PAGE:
Sidenotes Not only the last episode to be filmed for the first season but it's very first day in front of the cameras marked a sad departure with Bridget Brice's final scene. Although 'Stakeout' was being filmed at the same time, the scenes requiring Bridget in that episode were not scheduled to be filmed until close to Christmas. The production was several weeks behind schedule at this point and she had previously informed Mark 1 that she would not be available that week. (Hence why Cowley had a different assistant - as played by Sarah Grazebrook - for that ep.) Indeed as can be seen from the Production dates above, the shooting schedule for this episode was extremely "bitty" as scenes were slotted around filming on other episodes that were similarly late for delivery to London Weekend.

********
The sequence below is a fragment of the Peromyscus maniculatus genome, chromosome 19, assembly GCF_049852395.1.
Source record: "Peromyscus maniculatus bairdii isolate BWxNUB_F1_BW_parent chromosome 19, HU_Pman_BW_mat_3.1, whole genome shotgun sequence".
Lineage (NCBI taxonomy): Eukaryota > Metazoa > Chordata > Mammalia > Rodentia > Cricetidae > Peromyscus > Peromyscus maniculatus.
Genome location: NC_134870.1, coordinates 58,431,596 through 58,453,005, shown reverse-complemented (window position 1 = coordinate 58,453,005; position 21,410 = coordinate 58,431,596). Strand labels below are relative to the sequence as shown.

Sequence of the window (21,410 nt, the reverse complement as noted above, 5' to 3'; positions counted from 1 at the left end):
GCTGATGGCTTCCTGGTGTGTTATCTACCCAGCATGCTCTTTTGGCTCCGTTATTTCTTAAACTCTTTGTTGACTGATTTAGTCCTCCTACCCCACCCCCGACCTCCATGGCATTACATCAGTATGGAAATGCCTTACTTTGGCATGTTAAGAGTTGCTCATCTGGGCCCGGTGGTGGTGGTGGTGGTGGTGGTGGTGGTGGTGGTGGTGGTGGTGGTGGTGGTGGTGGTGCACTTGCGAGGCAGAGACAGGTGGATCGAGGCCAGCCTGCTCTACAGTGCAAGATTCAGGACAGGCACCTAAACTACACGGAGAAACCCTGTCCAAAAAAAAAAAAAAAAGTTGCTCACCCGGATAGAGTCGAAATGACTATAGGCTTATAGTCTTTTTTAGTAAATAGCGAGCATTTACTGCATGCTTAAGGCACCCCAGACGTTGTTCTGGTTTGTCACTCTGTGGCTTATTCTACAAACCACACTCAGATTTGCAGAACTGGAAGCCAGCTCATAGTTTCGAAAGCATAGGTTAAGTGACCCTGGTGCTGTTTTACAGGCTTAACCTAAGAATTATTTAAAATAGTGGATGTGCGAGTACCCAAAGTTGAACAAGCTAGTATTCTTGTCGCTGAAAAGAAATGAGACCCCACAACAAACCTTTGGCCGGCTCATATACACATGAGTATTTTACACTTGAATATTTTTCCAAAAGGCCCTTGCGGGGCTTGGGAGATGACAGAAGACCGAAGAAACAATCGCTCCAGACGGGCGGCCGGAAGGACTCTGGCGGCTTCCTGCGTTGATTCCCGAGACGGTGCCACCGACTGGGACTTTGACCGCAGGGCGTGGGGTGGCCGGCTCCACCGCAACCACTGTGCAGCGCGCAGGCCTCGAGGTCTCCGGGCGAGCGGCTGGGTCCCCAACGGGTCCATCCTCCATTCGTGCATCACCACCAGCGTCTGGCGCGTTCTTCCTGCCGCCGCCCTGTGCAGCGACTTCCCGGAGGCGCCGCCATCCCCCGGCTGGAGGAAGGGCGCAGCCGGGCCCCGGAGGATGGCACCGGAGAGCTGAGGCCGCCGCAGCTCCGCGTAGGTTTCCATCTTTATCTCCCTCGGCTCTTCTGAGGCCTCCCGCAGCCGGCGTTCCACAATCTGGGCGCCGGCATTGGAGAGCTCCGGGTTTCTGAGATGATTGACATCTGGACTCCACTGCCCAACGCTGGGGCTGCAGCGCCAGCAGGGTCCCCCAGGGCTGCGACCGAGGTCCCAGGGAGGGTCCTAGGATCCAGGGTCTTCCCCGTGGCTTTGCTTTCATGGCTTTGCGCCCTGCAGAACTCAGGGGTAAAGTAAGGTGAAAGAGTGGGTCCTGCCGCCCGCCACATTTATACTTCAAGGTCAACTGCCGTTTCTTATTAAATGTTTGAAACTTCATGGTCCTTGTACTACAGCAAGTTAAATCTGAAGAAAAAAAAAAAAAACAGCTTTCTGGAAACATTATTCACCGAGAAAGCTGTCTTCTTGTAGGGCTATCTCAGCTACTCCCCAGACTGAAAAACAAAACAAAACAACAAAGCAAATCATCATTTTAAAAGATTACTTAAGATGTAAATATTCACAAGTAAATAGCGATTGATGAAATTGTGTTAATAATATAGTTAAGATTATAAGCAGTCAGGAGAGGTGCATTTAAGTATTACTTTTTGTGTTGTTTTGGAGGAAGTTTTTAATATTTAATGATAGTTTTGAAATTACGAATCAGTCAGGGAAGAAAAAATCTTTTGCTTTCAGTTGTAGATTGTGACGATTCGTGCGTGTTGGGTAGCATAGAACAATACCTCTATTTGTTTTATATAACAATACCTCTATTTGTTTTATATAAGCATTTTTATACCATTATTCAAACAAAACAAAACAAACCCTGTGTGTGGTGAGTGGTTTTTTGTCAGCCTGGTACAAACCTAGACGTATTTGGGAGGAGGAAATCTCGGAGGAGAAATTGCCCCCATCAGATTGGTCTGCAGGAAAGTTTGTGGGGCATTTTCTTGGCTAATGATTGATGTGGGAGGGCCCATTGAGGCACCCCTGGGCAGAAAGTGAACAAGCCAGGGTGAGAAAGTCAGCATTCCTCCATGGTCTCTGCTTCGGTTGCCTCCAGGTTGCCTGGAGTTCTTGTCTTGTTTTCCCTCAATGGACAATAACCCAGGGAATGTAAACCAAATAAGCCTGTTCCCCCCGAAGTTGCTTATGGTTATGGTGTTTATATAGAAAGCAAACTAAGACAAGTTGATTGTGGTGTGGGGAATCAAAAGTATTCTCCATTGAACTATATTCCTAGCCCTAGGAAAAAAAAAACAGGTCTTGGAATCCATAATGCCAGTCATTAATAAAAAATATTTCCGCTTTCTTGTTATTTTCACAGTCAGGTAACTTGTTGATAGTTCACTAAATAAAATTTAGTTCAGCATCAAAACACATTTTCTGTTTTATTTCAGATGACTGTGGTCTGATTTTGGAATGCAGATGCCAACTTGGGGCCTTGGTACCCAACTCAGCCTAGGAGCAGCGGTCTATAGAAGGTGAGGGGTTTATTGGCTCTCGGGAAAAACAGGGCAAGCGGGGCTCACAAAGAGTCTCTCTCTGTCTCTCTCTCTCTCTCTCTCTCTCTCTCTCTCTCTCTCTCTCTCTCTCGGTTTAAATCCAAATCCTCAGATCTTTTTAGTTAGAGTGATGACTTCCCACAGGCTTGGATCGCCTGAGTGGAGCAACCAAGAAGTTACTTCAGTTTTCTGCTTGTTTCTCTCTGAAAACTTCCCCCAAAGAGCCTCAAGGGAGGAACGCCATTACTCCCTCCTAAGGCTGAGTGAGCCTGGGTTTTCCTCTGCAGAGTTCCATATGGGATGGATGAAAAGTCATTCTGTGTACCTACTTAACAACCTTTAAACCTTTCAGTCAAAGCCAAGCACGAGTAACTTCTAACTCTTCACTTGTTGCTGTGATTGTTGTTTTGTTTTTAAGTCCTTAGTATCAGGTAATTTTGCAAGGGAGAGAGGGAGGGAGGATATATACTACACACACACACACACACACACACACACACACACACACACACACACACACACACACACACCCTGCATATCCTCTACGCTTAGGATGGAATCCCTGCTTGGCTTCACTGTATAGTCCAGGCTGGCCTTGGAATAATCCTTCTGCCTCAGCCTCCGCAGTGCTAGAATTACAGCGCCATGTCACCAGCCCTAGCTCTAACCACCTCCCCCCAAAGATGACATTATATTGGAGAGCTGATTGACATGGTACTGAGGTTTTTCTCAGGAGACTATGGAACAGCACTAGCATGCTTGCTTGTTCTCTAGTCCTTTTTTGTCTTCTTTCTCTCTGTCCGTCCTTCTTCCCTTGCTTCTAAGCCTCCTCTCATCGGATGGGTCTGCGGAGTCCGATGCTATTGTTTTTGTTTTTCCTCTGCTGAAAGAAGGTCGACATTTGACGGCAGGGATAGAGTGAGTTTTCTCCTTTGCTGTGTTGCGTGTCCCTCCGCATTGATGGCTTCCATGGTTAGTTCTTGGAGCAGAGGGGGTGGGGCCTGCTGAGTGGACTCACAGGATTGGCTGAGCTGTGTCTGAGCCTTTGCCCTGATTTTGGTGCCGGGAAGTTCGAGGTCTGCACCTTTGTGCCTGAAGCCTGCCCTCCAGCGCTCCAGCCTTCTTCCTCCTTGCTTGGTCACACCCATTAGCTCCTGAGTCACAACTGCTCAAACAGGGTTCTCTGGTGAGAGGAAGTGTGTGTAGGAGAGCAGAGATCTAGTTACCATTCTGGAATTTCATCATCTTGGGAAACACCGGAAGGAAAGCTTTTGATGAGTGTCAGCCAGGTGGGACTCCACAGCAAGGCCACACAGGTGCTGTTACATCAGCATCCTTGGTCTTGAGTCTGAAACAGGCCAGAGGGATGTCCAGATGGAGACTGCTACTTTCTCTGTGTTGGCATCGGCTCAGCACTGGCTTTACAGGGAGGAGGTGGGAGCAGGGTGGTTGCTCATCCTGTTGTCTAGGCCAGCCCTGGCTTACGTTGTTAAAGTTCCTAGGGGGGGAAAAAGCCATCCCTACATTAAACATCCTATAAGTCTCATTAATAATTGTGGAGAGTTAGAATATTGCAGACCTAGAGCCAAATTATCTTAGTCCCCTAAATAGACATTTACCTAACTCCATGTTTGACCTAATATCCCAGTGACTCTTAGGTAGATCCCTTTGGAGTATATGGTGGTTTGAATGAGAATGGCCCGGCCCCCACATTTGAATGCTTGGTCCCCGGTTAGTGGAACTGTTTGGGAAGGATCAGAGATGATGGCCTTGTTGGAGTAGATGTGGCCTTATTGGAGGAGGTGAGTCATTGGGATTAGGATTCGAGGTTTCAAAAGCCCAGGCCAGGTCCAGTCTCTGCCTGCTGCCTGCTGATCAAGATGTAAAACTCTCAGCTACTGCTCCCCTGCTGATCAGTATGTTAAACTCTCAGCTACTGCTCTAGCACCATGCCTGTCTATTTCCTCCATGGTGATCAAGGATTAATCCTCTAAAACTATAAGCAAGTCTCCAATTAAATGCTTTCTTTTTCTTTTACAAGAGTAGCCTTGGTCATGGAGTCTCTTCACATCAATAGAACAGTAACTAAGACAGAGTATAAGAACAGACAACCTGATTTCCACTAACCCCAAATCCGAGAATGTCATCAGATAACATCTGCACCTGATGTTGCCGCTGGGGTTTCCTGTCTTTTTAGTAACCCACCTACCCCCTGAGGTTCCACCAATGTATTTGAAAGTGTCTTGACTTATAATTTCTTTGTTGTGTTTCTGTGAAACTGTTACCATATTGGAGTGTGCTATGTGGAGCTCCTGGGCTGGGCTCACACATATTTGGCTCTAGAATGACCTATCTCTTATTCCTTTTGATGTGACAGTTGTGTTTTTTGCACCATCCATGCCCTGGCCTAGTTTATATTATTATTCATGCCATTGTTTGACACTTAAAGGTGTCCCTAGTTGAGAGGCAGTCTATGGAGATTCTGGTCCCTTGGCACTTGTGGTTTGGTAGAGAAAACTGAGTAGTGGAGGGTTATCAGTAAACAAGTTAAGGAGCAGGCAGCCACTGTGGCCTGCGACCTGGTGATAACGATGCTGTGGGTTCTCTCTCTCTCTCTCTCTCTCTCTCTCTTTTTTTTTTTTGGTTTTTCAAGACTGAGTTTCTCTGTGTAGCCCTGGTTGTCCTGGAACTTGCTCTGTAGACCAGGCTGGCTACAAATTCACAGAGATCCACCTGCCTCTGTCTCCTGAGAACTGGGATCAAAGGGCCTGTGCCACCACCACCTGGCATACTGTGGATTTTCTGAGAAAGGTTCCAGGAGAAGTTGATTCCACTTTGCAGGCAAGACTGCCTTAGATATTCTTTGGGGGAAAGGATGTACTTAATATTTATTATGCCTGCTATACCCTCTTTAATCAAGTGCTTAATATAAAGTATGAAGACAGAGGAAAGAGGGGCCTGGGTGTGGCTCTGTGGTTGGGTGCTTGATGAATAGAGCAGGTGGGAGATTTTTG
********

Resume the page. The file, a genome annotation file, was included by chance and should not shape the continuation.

Deja Vu

Lalla Ward (actually Lady Sarah Ward of Bangor), fresh out of The Duchess of Duke Street, went on, in 1979, to play another in a long line of screamers, sorry, "assistants", in Doctor Who and was even briefly married to Tom Baker. Since then, however, appears to have left acting.

Gerald Sim (the Minister) was a popular and regular support character in Avengers/New Avengers stories. He also starred alongside Lewis in Jack the Ripper and played a judge in the Harrison Ford blockbuster Patriot Games. Most recently seen in the short-lived revival of The Fall and Rise of Reginald Perrin (1996). Most recently reprised his role as the vicar in the one-off revival of the BBC sitcom To the Manor Born.

Geoff Hinsliff (cameo'ing as the police station Sergeant) is best remembered for his long role as amputee taxi-driver Don Brennan in Coronation Street but also starred in the popular 1984 comedy-drama Brass.